The contemporary world, argues Boris Groys, was made possible by the downfall of historical communism. At the same time, today's political and aesthetic strategies - from a unified Europe to political Islam and contemporary mass culture - all bear the imprint of communist heritage. The renowned art critic and philosopher Boris Groys explores this post-communist condition through a radical and disturbing account of Soviet philosophy. He argues that communist revolution is the transcription of society from the medium of money to the medium of language - a linguistic turn at the level of social praxis. From Plato's philosopher-king onwards, philosophers have dreamt of ruling society through the mastery of language. Groys claims that the end of Soviet communism sets this dream free for new attempts to organize society through language, the medium of equality.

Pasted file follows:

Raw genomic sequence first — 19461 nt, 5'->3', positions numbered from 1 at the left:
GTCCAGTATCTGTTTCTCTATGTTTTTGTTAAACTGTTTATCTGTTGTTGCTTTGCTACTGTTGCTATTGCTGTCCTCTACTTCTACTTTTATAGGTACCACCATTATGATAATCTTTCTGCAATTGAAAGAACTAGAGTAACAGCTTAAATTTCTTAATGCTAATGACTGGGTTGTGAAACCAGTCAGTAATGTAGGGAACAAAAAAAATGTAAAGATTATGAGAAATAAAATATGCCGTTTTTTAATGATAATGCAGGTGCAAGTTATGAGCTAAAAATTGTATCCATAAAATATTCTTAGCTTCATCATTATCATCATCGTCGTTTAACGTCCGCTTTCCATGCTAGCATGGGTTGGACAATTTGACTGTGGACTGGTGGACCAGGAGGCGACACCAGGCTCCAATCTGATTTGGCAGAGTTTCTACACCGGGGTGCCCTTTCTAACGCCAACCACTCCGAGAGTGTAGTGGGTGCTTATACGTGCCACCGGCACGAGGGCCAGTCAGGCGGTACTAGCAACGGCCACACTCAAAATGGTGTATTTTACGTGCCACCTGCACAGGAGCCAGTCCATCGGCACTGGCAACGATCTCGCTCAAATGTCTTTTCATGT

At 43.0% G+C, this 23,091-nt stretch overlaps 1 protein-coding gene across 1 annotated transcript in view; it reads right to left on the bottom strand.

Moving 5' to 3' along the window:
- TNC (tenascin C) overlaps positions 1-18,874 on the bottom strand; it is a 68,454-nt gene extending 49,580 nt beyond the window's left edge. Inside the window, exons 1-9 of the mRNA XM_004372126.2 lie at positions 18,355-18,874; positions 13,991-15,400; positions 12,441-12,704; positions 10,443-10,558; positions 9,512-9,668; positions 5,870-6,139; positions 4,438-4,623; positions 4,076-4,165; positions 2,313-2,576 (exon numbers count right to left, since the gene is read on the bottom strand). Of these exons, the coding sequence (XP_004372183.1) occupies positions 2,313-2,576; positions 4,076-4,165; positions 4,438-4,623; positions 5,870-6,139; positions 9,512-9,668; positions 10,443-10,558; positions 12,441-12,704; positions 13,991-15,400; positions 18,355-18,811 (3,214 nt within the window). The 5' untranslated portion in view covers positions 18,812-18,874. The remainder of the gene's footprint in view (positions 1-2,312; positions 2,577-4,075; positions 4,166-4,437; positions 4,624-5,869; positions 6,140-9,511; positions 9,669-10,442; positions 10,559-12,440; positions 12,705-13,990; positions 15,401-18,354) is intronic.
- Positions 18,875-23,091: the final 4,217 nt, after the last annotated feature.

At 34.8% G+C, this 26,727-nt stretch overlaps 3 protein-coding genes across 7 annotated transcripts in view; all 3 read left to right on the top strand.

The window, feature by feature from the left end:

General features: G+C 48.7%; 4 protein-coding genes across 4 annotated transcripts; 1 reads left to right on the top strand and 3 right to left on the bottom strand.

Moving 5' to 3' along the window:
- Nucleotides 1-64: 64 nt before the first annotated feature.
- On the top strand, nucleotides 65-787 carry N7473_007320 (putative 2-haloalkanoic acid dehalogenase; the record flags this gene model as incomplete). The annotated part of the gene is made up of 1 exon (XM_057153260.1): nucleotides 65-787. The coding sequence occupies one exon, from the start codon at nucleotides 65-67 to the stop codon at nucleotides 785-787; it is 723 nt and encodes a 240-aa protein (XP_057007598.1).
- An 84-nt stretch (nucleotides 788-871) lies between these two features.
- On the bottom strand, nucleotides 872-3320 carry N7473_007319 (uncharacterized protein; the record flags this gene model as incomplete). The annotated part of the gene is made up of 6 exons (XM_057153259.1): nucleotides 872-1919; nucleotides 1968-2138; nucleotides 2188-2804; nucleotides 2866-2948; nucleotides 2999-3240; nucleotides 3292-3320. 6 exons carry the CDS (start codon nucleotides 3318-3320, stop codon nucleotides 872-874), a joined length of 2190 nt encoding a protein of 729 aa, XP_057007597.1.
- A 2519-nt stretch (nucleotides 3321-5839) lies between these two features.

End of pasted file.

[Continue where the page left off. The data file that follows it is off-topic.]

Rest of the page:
BORIS GROYS is Professor of Aesthetics, Art History, and Media Theory at the Center for Art and Media Technology in Karlsruhe, and since 2005, the Global Distinguished Professor in the Faculty of Arts and Science, NYU. He has published numerous books including The Total Art of Stalinism, Ilya Kabakov: The Man Who Flew into Space from His Apartment, and Art Power